Meal constitutes more than two-thirds of every soybean, nearly all of which gets used by animal ag. However, U.S. soy has lost animal-feed market share to alternative feed sources, such as dried distillers grains with solubles (DDGS).
“The crude protein in DDGS is lower, and the amino acid balance is not great, but it’s so much cheaper,” says soy checkoff farmer-leader Scott Singlestad, whose Waseca, Minn., farm includes soybean and hog production.
Soybean farmers can improve the quality of their soy meal to meet animal farmers’ needs. To help, here are five things to keep in mind.
- 2012 Quality Results – The most recent checkoff-funded U.S. Soybean Quality Survey found oil levels rose to 18.5 percent, but protein fell a half-point to 34.3 percent. University of Minnesota soybean researcher Seth Naeve, Ph.D., conducts the study and presents the results to purchasers in Asia. Naeve says buyers want to know what U.S. farmers are doing to improve quality long-term.
- Your No. 1 Customer – Soybean meal is an efficient protein source for animal feed, particularly poultry and swine. Perdue’s Randy Mitchell recently called properly processed soy meal the “gold standard” for poultry diets. Mitchell points to U.S. soybean meal’s ability to cost-effectively deliver most critical amino acids.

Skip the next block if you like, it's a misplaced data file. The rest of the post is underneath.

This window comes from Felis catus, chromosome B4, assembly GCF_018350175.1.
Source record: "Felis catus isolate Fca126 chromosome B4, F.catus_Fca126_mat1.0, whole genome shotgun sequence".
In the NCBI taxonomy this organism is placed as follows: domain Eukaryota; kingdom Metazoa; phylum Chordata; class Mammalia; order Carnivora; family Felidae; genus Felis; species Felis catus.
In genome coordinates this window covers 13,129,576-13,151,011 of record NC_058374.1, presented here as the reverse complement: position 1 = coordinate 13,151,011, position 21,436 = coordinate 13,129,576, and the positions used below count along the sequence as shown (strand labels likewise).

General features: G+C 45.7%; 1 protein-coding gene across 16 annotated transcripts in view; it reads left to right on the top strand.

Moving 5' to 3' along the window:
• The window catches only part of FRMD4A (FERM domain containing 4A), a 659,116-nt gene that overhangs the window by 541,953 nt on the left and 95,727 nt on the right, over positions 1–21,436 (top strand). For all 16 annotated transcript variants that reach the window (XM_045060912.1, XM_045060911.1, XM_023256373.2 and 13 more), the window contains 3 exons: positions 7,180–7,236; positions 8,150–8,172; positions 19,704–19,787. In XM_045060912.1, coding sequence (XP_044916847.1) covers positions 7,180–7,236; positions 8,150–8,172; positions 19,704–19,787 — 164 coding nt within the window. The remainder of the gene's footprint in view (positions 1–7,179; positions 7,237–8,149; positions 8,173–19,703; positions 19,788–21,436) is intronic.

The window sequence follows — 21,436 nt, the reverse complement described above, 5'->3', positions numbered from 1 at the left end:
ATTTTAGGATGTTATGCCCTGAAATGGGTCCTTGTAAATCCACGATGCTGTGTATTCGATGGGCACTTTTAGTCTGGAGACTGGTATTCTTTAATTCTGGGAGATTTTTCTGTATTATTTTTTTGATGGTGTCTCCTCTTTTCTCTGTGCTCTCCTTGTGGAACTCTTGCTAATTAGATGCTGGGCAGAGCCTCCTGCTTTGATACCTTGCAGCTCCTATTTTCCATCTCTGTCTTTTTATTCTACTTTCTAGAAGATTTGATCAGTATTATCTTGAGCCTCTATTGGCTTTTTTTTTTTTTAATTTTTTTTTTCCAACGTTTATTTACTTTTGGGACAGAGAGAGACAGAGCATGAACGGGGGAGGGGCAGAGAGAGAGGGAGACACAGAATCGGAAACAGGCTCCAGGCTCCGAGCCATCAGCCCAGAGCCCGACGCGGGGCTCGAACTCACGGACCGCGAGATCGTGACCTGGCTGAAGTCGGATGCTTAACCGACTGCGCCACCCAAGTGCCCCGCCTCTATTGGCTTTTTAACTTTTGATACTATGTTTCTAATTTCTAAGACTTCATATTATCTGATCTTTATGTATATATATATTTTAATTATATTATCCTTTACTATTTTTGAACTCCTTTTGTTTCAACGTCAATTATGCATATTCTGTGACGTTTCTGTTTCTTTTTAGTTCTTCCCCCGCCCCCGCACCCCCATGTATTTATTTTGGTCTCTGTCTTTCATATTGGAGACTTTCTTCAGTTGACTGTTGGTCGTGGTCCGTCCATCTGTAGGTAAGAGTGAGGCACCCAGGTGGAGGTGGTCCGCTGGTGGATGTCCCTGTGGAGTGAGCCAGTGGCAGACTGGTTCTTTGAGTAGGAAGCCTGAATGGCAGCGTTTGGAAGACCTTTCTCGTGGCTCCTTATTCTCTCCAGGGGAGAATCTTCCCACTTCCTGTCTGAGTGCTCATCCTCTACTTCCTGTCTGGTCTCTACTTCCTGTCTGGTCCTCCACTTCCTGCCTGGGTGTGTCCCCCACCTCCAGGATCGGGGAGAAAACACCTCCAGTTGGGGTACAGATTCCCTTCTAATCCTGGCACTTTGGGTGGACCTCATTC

- Weather – According to Naeve, a drought’s impact on quality can be dramatic, but it can also be unpredictable. “We don’t fully understand what the effect on quality is going to be,” he says. “Last year, the drought affected different regions differently, so we weren’t exactly sure how quality would play out.”
- Variety Selection – In a wet year or a dry year, the most effective tool farmers have to improve protein levels is variety selection. “In general, the highest-protein varieties tend to be higher-protein in most environments,” Naeve says.
- Value-Based Pricing – The United Soybean Board (USB) believes farmers should be rewarded for improving quality, so USB created the Value Task Force to figure out how. “Farmers don’t yet see the financial effects of increasing the protein and oil levels in their soybeans,” says Singlestad. “The goal of the Value Task Force is to create a driver to select high-quality varieties.